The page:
Avery LaDue is turning 4 today. However, if you factor in her true birthdate she will only be 1.
LaDue was born on Feb. 29 which makes her a leap year baby.
“She thinks it’s pretty funny,” her mom, Janelle Anderson said. “She didn’t think it was funny at first. she didn’t want to be 1 again like her brother.”
Her brother, Hoyt Anderson is 1 and a half, Anderson said. she also has another brother, Hayden LaDue, 7 and a half-brother, Jalen LaDue. Her father, Bronc LaDue, 35, lives in Trenton. Anderson, 29, married Ben Anderson, 26, and lives near Alexander.
Avery LaDue is excited about her birthday, as most 4-year-olds are.
“I want a princess tent,” she said. “I have a lot of princess stuff but I don’t have enough things. I really want cups and plates and a birthday cake.”
Janelle Anderson said this year’s cake will say “Happy 1st Birthday.” In keeping with family tradition, Avery LaDue will also enjoy her favorite foods to celebrate the big day.
“She likes pancakes, fresh pancakes,” Anderson said. “She also likes tacos so we’re having that for dinner.”
Though the big event is four years in the making, the celebration will be small — at least for now.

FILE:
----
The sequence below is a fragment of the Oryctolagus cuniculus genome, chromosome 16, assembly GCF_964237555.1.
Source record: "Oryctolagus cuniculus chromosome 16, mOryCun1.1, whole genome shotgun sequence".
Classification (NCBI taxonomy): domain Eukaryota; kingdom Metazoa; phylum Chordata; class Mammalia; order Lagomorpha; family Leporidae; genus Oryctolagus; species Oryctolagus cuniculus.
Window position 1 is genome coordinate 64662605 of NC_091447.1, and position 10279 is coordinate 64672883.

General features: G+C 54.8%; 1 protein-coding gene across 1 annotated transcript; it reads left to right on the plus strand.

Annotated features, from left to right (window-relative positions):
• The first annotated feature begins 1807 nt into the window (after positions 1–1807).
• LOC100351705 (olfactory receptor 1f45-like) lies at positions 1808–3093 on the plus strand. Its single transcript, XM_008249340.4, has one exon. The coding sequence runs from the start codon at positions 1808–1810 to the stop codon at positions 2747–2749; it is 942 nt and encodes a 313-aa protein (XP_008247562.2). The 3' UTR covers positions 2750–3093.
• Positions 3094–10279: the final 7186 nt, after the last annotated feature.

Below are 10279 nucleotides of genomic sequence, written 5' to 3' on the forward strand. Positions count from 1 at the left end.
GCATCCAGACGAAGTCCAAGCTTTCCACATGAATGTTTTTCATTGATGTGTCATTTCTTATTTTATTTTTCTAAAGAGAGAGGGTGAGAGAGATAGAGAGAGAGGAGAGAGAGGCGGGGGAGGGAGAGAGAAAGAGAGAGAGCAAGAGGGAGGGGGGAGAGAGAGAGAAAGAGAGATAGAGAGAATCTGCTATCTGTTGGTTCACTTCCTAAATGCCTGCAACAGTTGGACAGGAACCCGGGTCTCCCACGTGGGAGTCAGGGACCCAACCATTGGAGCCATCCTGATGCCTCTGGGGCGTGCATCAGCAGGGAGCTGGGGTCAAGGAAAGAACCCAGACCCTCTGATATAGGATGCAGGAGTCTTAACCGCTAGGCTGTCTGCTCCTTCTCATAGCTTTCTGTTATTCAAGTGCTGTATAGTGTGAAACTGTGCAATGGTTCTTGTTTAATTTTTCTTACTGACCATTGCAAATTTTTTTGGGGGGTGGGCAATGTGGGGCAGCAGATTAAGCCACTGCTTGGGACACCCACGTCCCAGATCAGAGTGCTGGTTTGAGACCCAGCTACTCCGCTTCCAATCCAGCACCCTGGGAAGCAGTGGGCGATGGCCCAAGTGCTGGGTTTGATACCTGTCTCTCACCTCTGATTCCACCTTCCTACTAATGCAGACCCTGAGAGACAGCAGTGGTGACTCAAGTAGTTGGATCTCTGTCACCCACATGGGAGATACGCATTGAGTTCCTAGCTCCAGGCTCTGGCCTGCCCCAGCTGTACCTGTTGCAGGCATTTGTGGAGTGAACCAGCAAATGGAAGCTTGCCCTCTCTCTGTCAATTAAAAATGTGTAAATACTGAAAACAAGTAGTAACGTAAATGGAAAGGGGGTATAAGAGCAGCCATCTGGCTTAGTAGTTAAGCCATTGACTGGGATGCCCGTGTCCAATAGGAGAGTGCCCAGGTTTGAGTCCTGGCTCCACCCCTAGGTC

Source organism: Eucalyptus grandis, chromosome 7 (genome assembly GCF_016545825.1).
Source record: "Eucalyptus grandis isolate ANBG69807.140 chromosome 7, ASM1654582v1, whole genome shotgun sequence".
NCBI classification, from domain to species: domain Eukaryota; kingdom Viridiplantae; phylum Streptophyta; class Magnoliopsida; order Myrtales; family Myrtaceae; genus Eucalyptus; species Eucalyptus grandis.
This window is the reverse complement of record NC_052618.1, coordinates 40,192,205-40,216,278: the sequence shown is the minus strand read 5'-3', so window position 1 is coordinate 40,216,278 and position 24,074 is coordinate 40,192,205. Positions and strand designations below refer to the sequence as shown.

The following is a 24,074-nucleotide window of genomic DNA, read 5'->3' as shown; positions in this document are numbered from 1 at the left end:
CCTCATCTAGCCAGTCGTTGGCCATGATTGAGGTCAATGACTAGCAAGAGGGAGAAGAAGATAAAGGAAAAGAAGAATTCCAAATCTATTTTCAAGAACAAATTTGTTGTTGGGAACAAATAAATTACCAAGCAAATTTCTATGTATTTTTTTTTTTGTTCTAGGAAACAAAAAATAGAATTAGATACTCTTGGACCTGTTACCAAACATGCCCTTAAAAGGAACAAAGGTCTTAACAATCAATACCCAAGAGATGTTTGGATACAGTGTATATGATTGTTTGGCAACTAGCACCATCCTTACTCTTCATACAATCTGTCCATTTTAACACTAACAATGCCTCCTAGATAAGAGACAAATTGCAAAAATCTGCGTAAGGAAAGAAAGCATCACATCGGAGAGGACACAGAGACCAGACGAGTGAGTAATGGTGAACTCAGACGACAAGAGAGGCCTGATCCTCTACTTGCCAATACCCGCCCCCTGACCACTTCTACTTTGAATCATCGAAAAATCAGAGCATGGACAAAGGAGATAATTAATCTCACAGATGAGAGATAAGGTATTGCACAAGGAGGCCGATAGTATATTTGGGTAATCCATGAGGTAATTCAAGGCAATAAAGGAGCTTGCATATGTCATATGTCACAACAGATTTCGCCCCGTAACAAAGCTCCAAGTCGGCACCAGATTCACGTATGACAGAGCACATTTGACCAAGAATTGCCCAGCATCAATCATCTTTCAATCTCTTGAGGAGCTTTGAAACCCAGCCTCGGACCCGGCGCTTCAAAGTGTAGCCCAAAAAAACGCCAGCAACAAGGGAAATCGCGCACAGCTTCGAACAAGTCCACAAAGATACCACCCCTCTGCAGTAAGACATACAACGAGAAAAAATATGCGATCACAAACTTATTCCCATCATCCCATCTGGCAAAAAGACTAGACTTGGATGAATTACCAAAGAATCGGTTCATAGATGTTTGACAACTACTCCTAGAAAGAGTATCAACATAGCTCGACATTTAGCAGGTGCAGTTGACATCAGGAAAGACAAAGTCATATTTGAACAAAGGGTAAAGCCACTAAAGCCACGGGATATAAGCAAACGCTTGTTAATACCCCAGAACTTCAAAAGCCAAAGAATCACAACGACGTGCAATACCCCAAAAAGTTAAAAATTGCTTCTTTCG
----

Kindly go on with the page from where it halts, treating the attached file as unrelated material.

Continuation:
“It will be something small because it’s in the middle of the week,” Anderson said, adding that a bigger celebration with extended family is planned for this weekend.
Anderson said she picked Feb. 29 as the date for Avery’s birth to be induced four years ago.
“I thought it would be a neat day,” she said. “The doctor gave me a weird look and said ‘Are you sure that’s what you want to do?’ I said ‘yes, because I think it’s neat.’”
Normally the family chooses to celebrate LaDue’s birthday on Feb. 28.
Though her birth date is uncommon, LaDue spends most of her time the way most 4-year-olds do. Anderson said she enjoys music and dancing.
“She’s very fun,” Janelle Anderson said. “She loves to be outside. she loves her horse, Flicka.”
Janelle Anderson said Flicka is an Arabian horse and looks similar to the horse in the “My Friend Flicka” movie.
The horse has a history with the family, with Anderson riding it when she was 10 and lived in Wisconsin. she left the area when she was 19.